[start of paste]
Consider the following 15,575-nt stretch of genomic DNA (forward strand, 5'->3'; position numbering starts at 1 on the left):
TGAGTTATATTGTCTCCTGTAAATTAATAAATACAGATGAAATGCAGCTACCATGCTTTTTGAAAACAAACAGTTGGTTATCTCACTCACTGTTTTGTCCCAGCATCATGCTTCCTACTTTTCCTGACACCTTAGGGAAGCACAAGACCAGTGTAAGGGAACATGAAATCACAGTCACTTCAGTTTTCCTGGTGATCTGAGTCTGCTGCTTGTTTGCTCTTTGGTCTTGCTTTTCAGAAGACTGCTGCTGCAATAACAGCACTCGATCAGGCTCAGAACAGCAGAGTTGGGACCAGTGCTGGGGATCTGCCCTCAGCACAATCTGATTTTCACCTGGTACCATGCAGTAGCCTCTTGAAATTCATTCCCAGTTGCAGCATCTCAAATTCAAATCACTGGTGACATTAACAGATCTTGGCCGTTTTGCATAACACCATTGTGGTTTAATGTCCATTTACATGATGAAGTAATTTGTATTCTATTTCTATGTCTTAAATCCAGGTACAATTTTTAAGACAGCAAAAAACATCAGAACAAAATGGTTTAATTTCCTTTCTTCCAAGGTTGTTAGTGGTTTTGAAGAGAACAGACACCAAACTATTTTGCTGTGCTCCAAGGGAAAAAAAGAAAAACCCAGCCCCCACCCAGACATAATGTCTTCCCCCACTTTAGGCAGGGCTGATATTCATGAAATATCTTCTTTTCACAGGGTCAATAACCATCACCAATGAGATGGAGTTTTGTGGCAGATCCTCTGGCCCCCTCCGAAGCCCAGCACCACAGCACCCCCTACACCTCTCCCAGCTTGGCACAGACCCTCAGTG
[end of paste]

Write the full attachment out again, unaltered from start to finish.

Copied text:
Consider the following 15,575-nt stretch of genomic DNA (forward strand, 5'->3'; position numbering starts at 1 on the left):
TGAGTTATATTGTCTCCTGTAAATTAATAAATACAGATGAAATGCAGCTACCATGCTTTTTGAAAACAAACAGTTGGTTATCTCACTCACTGTTTTGTCCCAGCATCATGCTTCCTACTTTTCCTGACACCTTAGGGAAGCACAAGACCAGTGTAAGGGAACATGAAATCACAGTCACTTCAGTTTTCCTGGTGATCTGAGTCTGCTGCTTGTTTGCTCTTTGGTCTTGCTTTTCAGAAGACTGCTGCTGCAATAACAGCACTCGATCAGGCTCAGAACAGCAGAGTTGGGACCAGTGCTGGGGATCTGCCCTCAGCACAATCTGATTTTCACCTGGTACCATGCAGTAGCCTCTTGAAATTCATTCCCAGTTGCAGCATCTCAAATTCAAATCACTGGTGACATTAACAGATCTTGGCCGTTTTGCATAACACCATTGTGGTTTAATGTCCATTTACATGATGAAGTAATTTGTATTCTATTTCTATGTCTTAAATCCAGGTACAATTTTTAAGACAGCAAAAAACATCAGAACAAAATGGTTTAATTTCCTTTCTTCCAAGGTTGTTAGTGGTTTTGAAGAGAACAGACACCAAACTATTTTGCTGTGCTCCAAGGGAAAAAAAGAAAAACCCAGCCCCCACCCAGACATAATGTCTTCCCCCACTTTAGGCAGGGCTGATATTCATGAAATATCTTCTTTTCACAGGGTCAATAACCATCACCAATGAGATGGAGTTTTGTGGCAGATCCTCTGGCCCCCTCCGAAGCCCAGCACCACAGCACCCCCTACACCTCTCCCAGCTTGGCACAGACCCTCAGTG